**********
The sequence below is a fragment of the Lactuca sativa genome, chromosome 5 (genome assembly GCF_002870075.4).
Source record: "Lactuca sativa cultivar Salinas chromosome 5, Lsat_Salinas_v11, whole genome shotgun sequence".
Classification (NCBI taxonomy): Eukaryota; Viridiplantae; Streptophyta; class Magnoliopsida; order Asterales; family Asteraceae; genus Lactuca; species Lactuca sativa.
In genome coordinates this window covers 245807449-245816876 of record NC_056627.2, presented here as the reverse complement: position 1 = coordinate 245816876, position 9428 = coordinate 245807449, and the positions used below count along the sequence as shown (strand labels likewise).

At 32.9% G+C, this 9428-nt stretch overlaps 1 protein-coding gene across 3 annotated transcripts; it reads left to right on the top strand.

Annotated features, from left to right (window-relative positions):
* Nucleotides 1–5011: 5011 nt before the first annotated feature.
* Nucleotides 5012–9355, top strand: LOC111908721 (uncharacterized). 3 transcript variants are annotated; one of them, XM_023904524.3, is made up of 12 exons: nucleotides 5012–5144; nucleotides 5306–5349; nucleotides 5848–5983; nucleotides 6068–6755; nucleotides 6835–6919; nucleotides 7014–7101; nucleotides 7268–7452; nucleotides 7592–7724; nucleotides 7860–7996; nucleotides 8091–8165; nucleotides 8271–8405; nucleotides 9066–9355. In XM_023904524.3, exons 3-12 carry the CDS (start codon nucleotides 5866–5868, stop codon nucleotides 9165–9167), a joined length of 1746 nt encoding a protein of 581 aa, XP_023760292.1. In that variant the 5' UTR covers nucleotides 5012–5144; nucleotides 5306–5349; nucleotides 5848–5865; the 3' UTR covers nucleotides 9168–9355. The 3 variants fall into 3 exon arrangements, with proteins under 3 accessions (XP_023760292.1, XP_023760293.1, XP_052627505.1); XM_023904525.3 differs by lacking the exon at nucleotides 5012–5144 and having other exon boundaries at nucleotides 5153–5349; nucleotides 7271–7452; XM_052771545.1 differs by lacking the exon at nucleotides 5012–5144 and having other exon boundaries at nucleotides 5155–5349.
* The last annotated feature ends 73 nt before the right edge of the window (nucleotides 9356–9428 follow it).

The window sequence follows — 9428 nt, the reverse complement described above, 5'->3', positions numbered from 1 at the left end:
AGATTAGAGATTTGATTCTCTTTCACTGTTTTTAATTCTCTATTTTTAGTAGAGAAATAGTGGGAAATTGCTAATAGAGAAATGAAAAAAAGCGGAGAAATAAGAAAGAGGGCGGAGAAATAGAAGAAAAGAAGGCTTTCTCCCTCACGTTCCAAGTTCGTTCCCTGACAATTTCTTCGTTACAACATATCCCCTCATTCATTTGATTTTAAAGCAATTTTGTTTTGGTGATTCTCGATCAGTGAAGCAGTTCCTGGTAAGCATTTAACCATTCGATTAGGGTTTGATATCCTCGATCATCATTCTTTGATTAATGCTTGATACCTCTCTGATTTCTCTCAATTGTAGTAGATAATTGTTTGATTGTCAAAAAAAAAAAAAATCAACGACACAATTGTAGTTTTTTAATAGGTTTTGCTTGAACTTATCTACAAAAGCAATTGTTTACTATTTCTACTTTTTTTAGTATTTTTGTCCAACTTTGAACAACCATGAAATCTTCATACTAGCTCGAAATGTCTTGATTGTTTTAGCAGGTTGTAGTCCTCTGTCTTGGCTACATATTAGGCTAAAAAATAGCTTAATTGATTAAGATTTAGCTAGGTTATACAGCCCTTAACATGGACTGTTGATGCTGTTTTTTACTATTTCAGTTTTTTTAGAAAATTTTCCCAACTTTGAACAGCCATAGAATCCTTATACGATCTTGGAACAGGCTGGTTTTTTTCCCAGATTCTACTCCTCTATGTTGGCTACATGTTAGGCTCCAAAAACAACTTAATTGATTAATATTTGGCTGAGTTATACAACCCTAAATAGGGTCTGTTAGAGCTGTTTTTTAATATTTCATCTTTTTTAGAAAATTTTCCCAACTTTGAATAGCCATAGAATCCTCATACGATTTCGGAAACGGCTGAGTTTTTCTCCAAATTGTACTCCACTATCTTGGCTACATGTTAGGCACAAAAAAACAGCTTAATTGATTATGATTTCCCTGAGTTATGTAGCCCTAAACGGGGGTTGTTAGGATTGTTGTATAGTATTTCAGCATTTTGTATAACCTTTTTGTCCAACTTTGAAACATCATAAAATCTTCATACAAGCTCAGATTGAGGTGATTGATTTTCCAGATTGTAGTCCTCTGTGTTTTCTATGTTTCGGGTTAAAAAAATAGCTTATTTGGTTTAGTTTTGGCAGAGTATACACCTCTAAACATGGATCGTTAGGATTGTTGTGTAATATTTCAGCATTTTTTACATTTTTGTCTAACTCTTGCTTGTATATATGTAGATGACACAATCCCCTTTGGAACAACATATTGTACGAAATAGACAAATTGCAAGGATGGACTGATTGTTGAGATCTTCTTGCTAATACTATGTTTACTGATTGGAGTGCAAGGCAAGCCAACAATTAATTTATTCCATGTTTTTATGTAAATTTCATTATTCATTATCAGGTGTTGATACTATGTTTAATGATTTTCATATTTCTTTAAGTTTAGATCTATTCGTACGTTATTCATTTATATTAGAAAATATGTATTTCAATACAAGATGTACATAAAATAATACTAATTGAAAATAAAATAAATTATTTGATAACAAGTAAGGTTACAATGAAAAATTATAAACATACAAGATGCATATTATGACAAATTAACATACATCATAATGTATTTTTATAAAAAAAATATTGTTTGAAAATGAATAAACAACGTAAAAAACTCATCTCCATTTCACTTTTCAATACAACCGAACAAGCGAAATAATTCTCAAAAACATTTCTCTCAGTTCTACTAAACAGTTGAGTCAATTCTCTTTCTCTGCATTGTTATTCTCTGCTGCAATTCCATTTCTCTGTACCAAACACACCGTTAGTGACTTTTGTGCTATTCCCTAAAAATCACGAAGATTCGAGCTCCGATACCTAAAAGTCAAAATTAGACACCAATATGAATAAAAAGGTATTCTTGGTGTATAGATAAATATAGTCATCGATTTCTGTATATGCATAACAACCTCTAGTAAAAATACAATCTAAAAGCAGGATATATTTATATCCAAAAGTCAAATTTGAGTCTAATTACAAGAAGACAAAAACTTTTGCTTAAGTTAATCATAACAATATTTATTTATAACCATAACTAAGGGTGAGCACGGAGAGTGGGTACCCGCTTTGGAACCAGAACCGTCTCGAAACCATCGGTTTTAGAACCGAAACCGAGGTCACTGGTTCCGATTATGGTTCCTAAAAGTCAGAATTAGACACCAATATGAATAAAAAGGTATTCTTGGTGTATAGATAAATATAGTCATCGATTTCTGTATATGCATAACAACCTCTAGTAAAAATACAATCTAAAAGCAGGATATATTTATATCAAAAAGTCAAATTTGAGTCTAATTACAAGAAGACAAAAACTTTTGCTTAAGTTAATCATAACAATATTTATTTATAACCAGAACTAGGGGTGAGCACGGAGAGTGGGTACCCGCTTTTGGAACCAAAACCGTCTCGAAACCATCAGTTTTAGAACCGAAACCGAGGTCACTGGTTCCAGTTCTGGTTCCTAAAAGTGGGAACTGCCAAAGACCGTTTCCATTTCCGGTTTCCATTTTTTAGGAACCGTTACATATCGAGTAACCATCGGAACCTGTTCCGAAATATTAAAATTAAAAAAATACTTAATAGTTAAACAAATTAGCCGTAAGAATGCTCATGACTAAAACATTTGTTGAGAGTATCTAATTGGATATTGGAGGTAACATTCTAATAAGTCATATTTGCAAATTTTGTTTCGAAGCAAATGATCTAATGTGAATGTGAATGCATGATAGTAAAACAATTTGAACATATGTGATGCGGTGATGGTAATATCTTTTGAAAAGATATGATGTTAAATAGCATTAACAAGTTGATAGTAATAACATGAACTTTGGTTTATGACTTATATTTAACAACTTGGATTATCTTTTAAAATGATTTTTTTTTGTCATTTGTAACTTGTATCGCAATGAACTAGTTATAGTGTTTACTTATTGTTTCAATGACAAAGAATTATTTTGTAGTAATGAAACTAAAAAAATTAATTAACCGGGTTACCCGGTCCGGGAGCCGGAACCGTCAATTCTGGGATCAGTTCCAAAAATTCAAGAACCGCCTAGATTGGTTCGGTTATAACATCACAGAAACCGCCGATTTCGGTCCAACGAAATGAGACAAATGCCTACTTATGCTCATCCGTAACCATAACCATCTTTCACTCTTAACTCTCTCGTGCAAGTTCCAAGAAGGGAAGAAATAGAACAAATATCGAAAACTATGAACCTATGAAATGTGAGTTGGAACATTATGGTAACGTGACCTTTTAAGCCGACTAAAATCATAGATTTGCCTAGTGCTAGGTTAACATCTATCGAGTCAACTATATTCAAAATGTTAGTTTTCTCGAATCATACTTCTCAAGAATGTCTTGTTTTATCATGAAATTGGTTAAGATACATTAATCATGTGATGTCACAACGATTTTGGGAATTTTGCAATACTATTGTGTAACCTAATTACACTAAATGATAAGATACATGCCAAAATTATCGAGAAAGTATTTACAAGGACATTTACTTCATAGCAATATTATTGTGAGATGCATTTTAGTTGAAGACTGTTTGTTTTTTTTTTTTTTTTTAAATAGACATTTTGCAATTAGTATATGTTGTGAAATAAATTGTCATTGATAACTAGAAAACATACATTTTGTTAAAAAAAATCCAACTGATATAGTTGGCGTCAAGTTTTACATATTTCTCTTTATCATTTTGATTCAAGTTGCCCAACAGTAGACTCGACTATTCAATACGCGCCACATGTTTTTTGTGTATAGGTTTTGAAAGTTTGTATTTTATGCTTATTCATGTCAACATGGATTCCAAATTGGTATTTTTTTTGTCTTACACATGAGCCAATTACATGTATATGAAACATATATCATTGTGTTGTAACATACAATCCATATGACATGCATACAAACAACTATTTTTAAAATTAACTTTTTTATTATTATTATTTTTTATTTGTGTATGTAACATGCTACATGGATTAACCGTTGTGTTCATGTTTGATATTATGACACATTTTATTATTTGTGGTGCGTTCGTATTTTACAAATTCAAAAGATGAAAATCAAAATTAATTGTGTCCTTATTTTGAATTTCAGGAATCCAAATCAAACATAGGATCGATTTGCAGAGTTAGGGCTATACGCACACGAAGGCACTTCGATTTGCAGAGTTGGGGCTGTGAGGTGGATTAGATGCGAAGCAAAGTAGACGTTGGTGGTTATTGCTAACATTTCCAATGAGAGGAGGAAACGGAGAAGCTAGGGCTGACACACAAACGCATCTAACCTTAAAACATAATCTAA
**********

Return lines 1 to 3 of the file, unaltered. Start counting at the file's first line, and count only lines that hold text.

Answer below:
The sequence below is a fragment of the Lactuca sativa genome, chromosome 5 (genome assembly GCF_002870075.4).
Source record: "Lactuca sativa cultivar Salinas chromosome 5, Lsat_Salinas_v11, whole genome shotgun sequence".
Classification (NCBI taxonomy): Eukaryota; Viridiplantae; Streptophyta; class Magnoliopsida; order Asterales; family Asteraceae; genus Lactuca; species Lactuca sativa.